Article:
The process of equitable distribution is multi-stage, often involving one or more conferences with a “master” specifically assigned to the case and who is an expert in equitable distribution. The master develops a recommendation which can be accepted by the parties; negotiated further, or; rejected outright by one or both parties who take exception to it and move the matter to an equitable distribution trial before a judge. The recommendation is just that – a recommended outcome – and while the master’s recommendations often closely mirror the outcome determined by the judge, they are not dispositive and they are not binding once the parties go before a judge.
Due to the propensity for the trial court to seemingly adopt the master’s determination, litigants can get confused as to the weight afforded the recommendation by the trial court or fail to understand that the trial court has no obligation to incorporate in part or in whole the recommendation. It is against this reality that the Superior Court recently issued a non-precedential (i.e., it cannot be cited as law) opinion highlighting the trial court’s ability to fashion an outcome dissimilar from the master’s recommendation.
The case, Waterstone v. Waterstone, Memorandum Decision, No. 444 MDA 2014 (Pa.Super. November 13, 2014), involves the trial court’s decision to deviate from the master’s recommendation on the allocation of marital debt. Wife received 60% of the marital estate and while the master allocated only 20% of the marital debt to Wife, the trial court – recognizing the disproportionate amount of the assets awarded to Wife – decided to allocate 40% of the debt to Wife. Wife’s arguments for a greater portion of the debt going to Husband are persuasive – she alleges that the bulk of the debt was due to gambling and repairs made to automobiles that he was keeping. Nevertheless, the trial court declined to consider the manner in which the debt was accumulated; it cited the well-settled law that since the debt was accumulated during the marriage it is subject to equitable distribution.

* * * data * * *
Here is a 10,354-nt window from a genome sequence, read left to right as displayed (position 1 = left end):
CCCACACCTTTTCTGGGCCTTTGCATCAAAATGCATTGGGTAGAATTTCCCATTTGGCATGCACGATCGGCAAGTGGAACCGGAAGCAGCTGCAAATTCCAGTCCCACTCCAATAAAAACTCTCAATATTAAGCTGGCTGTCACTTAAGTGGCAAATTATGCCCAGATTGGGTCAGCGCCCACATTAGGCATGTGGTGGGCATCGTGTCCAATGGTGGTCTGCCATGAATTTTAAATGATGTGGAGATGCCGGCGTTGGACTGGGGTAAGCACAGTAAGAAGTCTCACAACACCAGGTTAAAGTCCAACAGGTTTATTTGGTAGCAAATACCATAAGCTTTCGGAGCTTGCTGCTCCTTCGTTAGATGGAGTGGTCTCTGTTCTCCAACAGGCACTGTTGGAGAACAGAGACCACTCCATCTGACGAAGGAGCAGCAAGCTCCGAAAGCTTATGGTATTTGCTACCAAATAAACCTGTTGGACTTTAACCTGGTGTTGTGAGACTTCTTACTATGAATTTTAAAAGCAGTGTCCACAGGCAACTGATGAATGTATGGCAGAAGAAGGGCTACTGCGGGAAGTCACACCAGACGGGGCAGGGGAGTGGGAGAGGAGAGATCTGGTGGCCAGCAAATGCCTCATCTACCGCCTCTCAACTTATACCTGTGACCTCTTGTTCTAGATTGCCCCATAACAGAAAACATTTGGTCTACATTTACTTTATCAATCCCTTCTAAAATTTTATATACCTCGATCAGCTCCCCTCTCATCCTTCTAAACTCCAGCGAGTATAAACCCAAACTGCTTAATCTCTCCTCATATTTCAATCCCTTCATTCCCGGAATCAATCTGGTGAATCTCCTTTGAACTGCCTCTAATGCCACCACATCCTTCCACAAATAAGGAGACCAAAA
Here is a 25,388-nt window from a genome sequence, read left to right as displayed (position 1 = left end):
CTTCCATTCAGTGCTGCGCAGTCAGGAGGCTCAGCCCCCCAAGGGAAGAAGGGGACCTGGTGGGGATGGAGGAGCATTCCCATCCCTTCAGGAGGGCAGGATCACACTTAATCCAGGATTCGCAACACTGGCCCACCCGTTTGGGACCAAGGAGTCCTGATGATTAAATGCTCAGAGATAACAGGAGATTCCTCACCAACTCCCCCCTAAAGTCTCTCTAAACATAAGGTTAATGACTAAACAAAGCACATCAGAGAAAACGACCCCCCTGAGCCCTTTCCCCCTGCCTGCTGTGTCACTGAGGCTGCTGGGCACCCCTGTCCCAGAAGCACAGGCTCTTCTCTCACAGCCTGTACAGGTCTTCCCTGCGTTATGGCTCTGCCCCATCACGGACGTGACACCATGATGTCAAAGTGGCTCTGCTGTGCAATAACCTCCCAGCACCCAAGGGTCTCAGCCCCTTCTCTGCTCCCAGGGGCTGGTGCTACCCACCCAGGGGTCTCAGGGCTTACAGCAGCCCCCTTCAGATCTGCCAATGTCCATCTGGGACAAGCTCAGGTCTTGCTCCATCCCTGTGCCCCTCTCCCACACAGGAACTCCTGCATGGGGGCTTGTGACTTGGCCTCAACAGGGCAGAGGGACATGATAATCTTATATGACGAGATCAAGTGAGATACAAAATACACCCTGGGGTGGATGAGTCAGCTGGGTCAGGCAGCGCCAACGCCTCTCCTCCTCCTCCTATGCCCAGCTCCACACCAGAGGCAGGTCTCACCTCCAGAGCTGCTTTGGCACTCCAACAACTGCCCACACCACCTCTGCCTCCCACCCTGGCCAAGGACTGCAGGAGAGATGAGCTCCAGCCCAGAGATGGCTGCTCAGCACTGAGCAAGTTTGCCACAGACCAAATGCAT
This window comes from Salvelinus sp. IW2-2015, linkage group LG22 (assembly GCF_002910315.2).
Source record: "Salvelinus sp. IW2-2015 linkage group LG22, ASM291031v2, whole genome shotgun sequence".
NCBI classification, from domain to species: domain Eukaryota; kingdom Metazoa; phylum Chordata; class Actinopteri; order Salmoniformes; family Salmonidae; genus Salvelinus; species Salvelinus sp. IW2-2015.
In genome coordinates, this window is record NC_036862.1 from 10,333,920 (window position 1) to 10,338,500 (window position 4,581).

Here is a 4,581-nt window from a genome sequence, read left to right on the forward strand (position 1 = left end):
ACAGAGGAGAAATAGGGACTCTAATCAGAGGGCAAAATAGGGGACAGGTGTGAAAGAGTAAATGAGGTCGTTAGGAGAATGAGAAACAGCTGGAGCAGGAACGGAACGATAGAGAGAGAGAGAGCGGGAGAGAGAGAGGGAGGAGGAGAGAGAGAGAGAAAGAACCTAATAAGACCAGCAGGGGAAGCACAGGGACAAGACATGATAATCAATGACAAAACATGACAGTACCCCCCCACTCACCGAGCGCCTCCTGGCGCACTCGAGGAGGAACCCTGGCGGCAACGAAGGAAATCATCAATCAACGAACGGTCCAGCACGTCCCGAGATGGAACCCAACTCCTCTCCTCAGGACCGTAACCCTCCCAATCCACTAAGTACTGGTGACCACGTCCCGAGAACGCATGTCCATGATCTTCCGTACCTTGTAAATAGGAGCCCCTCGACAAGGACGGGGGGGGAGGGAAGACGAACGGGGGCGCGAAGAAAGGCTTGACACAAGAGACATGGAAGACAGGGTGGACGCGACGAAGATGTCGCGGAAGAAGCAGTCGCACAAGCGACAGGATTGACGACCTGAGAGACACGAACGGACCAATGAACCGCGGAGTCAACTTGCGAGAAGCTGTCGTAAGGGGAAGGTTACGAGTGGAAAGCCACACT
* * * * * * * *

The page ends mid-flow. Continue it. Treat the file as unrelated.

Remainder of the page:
Wife’s reliance on the master’s recommendation was misplaced. Though both the master and the judge were considering the same equitable distribution factors, the judge is ultimately making findings of facts and conclusions of law. The trial court judge may make, in his/her discretion, determinations on credibility and evidentiary determinations. What may have persuaded a master at the equitable distribution conference may not have been admitted into evidence at trial.
Though it is unstated, the master’s hearing may well have been a non-record hearing; meaning there was no transcript taken establishing evidence on the record which could be relied upon at the trial level. Absent that record, the trial court would have been the opportunity to place on the record all of the essential facts for the trial court to consider. The trial court, affirmed by the Superior Court, made their own independent decision on the distribution of the assets and liabilities and Wife lost her appeal.